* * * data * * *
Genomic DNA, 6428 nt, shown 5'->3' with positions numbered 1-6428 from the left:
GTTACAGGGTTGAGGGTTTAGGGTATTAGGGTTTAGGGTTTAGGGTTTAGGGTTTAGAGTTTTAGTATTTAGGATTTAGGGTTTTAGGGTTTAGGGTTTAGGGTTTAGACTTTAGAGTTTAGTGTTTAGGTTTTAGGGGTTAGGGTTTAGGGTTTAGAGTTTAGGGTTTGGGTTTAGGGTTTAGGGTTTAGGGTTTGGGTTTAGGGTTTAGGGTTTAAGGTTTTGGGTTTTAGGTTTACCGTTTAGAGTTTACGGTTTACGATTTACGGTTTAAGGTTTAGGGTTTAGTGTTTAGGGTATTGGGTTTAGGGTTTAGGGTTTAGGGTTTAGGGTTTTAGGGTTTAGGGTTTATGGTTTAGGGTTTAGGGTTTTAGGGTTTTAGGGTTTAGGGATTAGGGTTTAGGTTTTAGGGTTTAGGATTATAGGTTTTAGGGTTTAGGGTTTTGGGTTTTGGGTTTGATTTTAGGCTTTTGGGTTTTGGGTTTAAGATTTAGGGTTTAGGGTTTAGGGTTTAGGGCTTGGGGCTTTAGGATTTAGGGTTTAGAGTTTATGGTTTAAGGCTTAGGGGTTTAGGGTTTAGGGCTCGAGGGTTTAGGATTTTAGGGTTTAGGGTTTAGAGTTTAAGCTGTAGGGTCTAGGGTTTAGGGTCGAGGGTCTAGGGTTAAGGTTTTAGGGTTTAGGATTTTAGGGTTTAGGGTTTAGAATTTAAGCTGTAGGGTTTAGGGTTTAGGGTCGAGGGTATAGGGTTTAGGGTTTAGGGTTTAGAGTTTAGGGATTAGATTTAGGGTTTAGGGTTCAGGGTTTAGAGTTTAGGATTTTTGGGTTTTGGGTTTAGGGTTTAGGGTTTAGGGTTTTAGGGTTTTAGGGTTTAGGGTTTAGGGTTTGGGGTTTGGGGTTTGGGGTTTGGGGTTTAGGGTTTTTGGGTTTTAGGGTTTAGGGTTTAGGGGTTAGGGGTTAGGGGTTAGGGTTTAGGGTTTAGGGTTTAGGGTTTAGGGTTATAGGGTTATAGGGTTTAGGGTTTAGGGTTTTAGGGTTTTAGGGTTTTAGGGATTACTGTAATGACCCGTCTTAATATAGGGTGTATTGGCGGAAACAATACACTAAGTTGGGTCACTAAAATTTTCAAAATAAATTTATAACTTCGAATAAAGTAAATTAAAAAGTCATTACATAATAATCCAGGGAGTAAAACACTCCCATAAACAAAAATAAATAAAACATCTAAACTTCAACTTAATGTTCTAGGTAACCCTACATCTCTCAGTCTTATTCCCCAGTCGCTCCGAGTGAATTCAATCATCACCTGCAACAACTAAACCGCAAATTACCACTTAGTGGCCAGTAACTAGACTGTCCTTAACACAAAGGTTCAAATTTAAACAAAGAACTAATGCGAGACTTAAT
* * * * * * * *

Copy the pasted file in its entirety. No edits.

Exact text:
Genomic DNA, 6428 nt, shown 5'->3' with positions numbered 1-6428 from the left:
GTTACAGGGTTGAGGGTTTAGGGTATTAGGGTTTAGGGTTTAGGGTTTAGGGTTTAGAGTTTTAGTATTTAGGATTTAGGGTTTTAGGGTTTAGGGTTTAGGGTTTAGACTTTAGAGTTTAGTGTTTAGGTTTTAGGGGTTAGGGTTTAGGGTTTAGAGTTTAGGGTTTGGGTTTAGGGTTTAGGGTTTAGGGTTTGGGTTTAGGGTTTAGGGTTTAAGGTTTTGGGTTTTAGGTTTACCGTTTAGAGTTTACGGTTTACGATTTACGGTTTAAGGTTTAGGGTTTAGTGTTTAGGGTATTGGGTTTAGGGTTTAGGGTTTAGGGTTTAGGGTTTTAGGGTTTAGGGTTTATGGTTTAGGGTTTAGGGTTTTAGGGTTTTAGGGTTTAGGGATTAGGGTTTAGGTTTTAGGGTTTAGGATTATAGGTTTTAGGGTTTAGGGTTTTGGGTTTTGGGTTTGATTTTAGGCTTTTGGGTTTTGGGTTTAAGATTTAGGGTTTAGGGTTTAGGGTTTAGGGCTTGGGGCTTTAGGATTTAGGGTTTAGAGTTTATGGTTTAAGGCTTAGGGGTTTAGGGTTTAGGGCTCGAGGGTTTAGGATTTTAGGGTTTAGGGTTTAGAGTTTAAGCTGTAGGGTCTAGGGTTTAGGGTCGAGGGTCTAGGGTTAAGGTTTTAGGGTTTAGGATTTTAGGGTTTAGGGTTTAGAATTTAAGCTGTAGGGTTTAGGGTTTAGGGTCGAGGGTATAGGGTTTAGGGTTTAGGGTTTAGAGTTTAGGGATTAGATTTAGGGTTTAGGGTTCAGGGTTTAGAGTTTAGGATTTTTGGGTTTTGGGTTTAGGGTTTAGGGTTTAGGGTTTTAGGGTTTTAGGGTTTAGGGTTTAGGGTTTGGGGTTTGGGGTTTGGGGTTTGGGGTTTAGGGTTTTTGGGTTTTAGGGTTTAGGGTTTAGGGGTTAGGGGTTAGGGGTTAGGGTTTAGGGTTTAGGGTTTAGGGTTTAGGGTTATAGGGTTATAGGGTTTAGGGTTTAGGGTTTTAGGGTTTTAGGGTTTTAGGGATTACTGTAATGACCCGTCTTAATATAGGGTGTATTGGCGGAAACAATACACTAAGTTGGGTCACTAAAATTTTCAAAATAAATTTATAACTTCGAATAAAGTAAATTAAAAAGTCATTACATAATAATCCAGGGAGTAAAACACTCCCATAAACAAAAATAAATAAAACATCTAAACTTCAACTTAATGTTCTAGGTAACCCTACATCTCTCAGTCTTATTCCCCAGTCGCTCCGAGTGAATTCAATCATCACCTGCAACAACTAAACCGCAAATTACCACTTAGTGGCCAGTAACTAGACTGTCCTTAACACAAAGGTTCAAATTTAAACAAAGAACTAATGCGAGACTTAAT